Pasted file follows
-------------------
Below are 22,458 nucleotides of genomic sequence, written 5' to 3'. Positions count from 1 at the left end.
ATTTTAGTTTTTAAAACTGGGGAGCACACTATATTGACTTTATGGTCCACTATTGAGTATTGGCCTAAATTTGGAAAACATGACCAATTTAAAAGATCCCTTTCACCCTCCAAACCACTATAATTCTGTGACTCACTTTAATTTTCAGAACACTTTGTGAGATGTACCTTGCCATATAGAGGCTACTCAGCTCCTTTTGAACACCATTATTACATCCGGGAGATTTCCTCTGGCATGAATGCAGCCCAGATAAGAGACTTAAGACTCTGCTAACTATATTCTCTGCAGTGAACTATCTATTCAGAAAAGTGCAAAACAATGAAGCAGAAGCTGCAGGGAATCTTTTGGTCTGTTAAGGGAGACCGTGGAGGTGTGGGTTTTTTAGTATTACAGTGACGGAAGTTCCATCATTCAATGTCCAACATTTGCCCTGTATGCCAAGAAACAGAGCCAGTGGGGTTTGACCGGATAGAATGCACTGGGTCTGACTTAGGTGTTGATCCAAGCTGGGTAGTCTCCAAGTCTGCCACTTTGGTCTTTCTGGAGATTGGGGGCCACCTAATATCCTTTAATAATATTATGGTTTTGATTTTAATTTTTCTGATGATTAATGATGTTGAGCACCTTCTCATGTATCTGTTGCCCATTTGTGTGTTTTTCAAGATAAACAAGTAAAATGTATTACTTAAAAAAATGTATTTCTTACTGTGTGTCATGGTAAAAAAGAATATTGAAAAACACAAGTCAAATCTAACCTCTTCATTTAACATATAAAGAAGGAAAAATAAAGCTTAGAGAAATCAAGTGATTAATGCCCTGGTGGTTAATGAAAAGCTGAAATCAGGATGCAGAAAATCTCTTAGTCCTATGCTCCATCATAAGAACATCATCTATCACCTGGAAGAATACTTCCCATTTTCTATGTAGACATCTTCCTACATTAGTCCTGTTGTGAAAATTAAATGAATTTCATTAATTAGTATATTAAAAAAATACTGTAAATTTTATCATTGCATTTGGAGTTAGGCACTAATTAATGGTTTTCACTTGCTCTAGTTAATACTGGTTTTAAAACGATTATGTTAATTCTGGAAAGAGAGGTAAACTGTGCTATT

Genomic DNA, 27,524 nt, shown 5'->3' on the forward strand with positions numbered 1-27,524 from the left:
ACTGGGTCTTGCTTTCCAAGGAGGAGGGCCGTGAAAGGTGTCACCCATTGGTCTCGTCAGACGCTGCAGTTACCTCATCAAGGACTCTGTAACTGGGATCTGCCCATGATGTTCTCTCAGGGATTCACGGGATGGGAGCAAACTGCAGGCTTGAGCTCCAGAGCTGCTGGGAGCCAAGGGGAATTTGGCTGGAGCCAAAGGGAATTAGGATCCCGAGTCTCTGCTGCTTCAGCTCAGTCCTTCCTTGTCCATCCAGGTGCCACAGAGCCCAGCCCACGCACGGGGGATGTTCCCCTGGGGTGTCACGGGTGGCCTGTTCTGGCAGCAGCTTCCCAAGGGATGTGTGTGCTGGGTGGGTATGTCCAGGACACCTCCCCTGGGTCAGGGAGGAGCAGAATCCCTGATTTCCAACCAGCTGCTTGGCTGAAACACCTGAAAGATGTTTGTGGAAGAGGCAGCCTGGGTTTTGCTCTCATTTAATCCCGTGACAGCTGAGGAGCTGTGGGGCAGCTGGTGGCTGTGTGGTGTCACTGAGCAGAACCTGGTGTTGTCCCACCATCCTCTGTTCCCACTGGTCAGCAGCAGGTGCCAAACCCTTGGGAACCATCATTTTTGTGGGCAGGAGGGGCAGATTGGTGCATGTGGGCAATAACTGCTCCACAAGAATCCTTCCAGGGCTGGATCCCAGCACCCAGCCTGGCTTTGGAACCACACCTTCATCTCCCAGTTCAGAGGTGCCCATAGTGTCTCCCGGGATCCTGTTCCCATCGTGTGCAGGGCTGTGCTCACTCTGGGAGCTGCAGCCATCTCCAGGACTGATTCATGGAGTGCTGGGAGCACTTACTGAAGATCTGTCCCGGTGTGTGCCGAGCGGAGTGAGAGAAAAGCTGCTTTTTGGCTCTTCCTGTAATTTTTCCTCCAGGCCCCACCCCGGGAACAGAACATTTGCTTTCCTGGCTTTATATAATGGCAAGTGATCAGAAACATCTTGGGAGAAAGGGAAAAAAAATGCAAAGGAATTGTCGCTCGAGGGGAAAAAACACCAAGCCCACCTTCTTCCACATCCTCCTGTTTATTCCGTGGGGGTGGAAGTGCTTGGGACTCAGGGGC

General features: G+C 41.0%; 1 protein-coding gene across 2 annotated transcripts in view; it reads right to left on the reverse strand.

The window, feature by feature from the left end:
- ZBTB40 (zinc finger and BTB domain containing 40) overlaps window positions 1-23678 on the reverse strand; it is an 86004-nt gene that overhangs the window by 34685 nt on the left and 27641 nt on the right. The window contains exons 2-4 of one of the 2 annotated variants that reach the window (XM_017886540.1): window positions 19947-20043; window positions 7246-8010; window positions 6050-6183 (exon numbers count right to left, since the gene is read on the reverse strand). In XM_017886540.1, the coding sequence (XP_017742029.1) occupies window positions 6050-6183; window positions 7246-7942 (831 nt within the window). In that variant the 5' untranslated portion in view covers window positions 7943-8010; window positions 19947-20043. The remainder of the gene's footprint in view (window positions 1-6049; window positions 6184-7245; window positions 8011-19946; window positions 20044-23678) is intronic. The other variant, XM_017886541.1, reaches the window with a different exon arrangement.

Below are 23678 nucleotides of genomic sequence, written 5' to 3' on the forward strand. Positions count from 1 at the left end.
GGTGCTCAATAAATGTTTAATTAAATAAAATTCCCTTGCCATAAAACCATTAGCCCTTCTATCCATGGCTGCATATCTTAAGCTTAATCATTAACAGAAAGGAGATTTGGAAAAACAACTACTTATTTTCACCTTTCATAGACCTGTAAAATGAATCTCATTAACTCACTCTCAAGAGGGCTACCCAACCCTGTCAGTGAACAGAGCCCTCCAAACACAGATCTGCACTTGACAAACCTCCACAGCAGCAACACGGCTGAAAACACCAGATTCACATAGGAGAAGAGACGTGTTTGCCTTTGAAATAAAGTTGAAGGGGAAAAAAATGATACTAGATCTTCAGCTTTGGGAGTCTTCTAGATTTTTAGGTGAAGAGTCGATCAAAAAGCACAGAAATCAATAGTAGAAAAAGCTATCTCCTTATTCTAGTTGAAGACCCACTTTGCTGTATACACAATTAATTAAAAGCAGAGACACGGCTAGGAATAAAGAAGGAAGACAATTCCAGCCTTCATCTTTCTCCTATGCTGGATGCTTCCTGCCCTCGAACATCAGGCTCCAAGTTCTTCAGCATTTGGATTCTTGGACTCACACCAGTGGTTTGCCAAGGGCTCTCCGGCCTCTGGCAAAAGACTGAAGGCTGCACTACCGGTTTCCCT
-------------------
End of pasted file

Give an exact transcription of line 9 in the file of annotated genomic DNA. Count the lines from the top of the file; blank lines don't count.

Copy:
GGTGCTCAATAAATGTTTAATTAAATAAAATTCCCTTGCCATAAAACCATTAGCCCTTCTATCCATGGCTGCATATCTTAAGCTTAATCATTAACAGAAAGGAGATTTGGAAAAACAACTACTTATTTTCACCTTTCATAGACCTGTAAAATGAATCTCATTAACTCACTCTCAAGAGGGCTACCCAACCCTGTCAGTGAACAGAGCCCTCCAAACACAGATCTGCACTTGACAAACCTCCACAGCAGCAACACGGCTGAAAACACCAGATTCACATAGGAGAAGAGACGTGTTTGCCTTTGAAATAAAGTTGAAGGGGAAAAAAATGATACTAGATCTTCAGCTTTGGGAGTCTTCTAGATTTTTAGGTGAAGAGTCGATCAAAAAGCACAGAAATCAATAGTAGAAAAAGCTATCTCCTTATTCTAGTTGAAGACCCACTTTGCTGTATACACAATTAATTAAAAGCAGAGACACGGCTAGGAATAAAGAAGGAAGACAATTCCAGCCTTCATCTTTCTCCTATGCTGGATGCTTCCTGCCCTCGAACATCAGGCTCCAAGTTCTTCAGCATTTGGATTCTTGGACTCACACCAGTGGTTTGCCAAGGGCTCTCCGGCCTCTGGCAAAAGACTGAAGGCTGCACTACCGGTTTCCCT